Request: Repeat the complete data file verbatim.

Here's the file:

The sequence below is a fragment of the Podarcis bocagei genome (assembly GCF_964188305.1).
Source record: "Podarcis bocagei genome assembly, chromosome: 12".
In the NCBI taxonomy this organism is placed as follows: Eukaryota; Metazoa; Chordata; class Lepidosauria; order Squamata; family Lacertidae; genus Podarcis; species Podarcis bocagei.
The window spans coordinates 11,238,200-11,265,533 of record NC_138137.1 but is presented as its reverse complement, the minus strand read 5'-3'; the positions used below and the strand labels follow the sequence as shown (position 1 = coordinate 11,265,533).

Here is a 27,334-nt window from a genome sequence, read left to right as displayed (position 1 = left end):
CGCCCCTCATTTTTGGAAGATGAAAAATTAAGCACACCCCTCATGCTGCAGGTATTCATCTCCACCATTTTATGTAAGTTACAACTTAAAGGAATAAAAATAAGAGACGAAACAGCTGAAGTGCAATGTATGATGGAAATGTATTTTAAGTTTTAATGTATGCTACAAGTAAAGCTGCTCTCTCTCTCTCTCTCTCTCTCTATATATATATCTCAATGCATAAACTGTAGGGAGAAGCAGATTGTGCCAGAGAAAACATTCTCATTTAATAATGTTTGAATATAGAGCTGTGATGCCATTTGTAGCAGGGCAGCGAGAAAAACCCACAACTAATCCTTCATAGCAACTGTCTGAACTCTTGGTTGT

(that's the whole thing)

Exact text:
The sequence below is a fragment of the Podarcis bocagei genome (assembly GCF_964188305.1).
Source record: "Podarcis bocagei genome assembly, chromosome: 12".
In the NCBI taxonomy this organism is placed as follows: Eukaryota; Metazoa; Chordata; class Lepidosauria; order Squamata; family Lacertidae; genus Podarcis; species Podarcis bocagei.
The window spans coordinates 11,238,200-11,265,533 of record NC_138137.1 but is presented as its reverse complement, the minus strand read 5'-3'; the positions used below and the strand labels follow the sequence as shown (position 1 = coordinate 11,265,533).

Here is a 27,334-nt window from a genome sequence, read left to right as displayed (position 1 = left end):
CGCCCCTCATTTTTGGAAGATGAAAAATTAAGCACACCCCTCATGCTGCAGGTATTCATCTCCACCATTTTATGTAAGTTACAACTTAAAGGAATAAAAATAAGAGACGAAACAGCTGAAGTGCAATGTATGATGGAAATGTATTTTAAGTTTTAATGTATGCTACAAGTAAAGCTGCTCTCTCTCTCTCTCTCTCTCTCTATATATATATCTCAATGCATAAACTGTAGGGAGAAGCAGATTGTGCCAGAGAAAACATTCTCATTTAATAATGTTTGAATATAGAGCTGTGATGCCATTTGTAGCAGGGCAGCGAGAAAAACCCACAACTAATCCTTCATAGCAACTGTCTGAACTCTTGGTTGT